May 1 practice report - LA Kings Insider


The Kings held an optional practice at Scottrade Center on Wednesday. 12 skaters got on the ice with goaltender Jonathan Bernier: Matt Greene, Alec Martinez, Jake Muzzin, Keaton Ellerby, Tyler Toffoli, Colin Fraser, Dwight King, Kyle Clifford, Dustin Penner, Jordan Nolan, Trevor Lewis and Brad Richardson.


Robyn Regehr toughed out a broken nose suffered when the heel of David Backes’ skate caught him in the face during a battle behind the Kings’ net early in the third period. Regehr acknowledged his luck in that it wasn’t any part of the skate blade that made contact with his face.

On the number of broken noses he has suffered in his NHL career, Regehr kept a sense of humor.

“I’ve stopped counting,” he said.


Darryl Sutter was asked after practice about what would influence his decision to re-insert Matt Greene into the lineup.

“If he’s healthy,” Sutter responded.

Greene suffered an undisclosed injury in the loss to Detroit on April 24 that has kept him “day-to-day” over the previous week. It prevented the Kings from continuing to break in the veteran defenseman to late-season hockey after he returned from a back injury that had limited his 2011-12 regular season time on ice to 76 minutes and 26 seconds.

Sutter acknowledged that getting Greene acclimated to the pace of playoff hockey was also a consideration.

“It’s not just healthy, but he’s got to be up to speed. He needed about 10 games, to be quite honest,” Sutter said. “You just don’t put him in the lineup because he’s Matt Greene. Matt Greene has to be able to play and perform. We were hoping to get more games, quite honest, from him before, and he got banged up. We’ll see. I’m quite happy playing those two kids (Muzzin and Ellerby) because they’re both very capable, too.”

On Muzzin and Ellerby, Sutter thought the pair grew into their minutes after a trial-by-fire first period.

“Well Keaton had actually played a few minutes one (playoff) game – he got hurt actually, he said, in Florida – last year. So really, it was both their first games, and as a pair, early in the game, it looked like it was their first games, and that’s not a criticism. You know what…they both played a lot better as the game went on, but at the same time it put a lot of pressure on the other four guys early, and…a big reason why we spent so much time in our own zone was those kids had trouble early in the game.”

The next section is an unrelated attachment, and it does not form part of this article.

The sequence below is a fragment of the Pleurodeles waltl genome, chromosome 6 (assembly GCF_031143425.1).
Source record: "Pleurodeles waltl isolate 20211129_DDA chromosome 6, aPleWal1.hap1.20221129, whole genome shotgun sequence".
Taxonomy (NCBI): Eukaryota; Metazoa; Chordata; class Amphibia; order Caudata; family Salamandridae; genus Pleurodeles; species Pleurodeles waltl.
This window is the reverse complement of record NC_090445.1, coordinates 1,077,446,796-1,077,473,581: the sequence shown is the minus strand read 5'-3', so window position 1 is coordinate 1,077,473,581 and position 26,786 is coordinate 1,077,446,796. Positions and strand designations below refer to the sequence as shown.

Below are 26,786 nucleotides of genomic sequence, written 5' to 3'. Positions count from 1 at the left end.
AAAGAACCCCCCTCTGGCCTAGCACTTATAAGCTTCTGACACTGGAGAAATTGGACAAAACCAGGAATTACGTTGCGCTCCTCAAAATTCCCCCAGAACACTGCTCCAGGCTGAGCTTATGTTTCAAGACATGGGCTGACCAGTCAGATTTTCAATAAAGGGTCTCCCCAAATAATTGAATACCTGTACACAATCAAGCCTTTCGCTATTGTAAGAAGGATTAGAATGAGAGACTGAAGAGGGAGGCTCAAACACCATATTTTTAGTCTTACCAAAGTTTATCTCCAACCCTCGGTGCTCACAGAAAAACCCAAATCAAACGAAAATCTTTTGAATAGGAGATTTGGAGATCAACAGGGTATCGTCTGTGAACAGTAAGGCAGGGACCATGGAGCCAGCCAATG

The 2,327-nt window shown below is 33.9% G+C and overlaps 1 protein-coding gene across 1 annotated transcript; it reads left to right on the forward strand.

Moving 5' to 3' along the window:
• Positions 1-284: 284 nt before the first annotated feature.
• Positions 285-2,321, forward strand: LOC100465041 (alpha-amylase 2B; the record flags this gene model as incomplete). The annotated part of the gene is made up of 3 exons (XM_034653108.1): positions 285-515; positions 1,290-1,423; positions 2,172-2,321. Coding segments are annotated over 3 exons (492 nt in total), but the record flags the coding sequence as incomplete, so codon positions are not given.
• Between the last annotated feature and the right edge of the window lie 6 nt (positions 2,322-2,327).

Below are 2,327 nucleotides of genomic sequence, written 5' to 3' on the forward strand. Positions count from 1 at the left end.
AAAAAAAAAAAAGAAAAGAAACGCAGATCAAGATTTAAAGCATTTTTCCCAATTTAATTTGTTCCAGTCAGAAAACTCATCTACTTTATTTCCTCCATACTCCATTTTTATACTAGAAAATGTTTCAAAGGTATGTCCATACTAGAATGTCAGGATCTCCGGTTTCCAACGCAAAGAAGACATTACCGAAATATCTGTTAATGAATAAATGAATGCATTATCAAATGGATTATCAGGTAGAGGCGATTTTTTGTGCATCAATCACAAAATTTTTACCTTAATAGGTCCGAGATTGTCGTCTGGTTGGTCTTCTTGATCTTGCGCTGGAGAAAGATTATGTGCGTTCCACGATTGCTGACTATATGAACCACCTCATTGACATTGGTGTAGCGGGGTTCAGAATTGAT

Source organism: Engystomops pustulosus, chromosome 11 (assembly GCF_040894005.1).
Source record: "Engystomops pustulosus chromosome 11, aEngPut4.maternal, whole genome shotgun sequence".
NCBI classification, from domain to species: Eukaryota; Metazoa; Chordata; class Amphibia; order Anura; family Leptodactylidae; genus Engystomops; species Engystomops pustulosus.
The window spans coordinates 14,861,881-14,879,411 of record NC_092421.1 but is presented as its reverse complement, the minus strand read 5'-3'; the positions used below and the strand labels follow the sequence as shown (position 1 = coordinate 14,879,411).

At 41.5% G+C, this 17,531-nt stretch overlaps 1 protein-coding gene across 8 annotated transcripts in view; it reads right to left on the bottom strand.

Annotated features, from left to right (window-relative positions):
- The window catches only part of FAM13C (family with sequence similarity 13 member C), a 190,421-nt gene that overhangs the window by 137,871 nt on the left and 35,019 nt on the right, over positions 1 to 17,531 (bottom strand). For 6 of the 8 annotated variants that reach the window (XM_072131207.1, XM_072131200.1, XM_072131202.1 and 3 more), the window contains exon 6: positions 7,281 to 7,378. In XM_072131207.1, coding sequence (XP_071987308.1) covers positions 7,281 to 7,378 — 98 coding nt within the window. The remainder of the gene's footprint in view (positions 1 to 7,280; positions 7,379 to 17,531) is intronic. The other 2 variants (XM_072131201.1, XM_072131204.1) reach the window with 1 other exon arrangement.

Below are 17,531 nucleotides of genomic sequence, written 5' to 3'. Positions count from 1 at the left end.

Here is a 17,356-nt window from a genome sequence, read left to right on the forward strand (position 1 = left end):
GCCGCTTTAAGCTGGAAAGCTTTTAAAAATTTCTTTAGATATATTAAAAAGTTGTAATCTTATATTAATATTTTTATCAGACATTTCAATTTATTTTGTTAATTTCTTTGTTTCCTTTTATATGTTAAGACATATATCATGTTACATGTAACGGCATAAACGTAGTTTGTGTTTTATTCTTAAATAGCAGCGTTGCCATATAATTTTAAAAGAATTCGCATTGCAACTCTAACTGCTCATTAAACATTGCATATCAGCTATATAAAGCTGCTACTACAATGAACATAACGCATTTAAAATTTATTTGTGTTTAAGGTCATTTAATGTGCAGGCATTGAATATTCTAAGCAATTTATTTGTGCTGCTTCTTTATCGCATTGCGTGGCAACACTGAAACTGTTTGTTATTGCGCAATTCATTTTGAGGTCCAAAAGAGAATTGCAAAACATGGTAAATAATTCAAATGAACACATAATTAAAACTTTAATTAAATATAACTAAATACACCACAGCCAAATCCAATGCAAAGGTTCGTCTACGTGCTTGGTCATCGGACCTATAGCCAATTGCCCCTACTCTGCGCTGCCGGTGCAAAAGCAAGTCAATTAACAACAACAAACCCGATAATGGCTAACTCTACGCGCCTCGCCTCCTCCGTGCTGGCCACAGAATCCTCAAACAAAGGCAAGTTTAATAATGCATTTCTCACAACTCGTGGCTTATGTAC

Darryl Sutter wasn’t surprised by the performance of St. Louis’ fourth line of Ryan Reaves, Chris Porter and Adam Cracknell, which had built up a reputation late in the season of providing hungry, relentless minutes while showing a knack for providing secondary scoring. The three combined for 18 hits even though none of them played more than 11:41 in the overtime win.

Sutter was blunt about what he’s looking for from his own “grittier” players.

“Some of the boys that play on our fourth line have to play like big boys.”

“Our fourth line has been interchangeable because, quite honest, some of the kids haven’t played very well. I know everybody goes back to last year, but those kids that we brought up last year have not played very well this year, so we were hoping for them to play better now and better in a hurry.”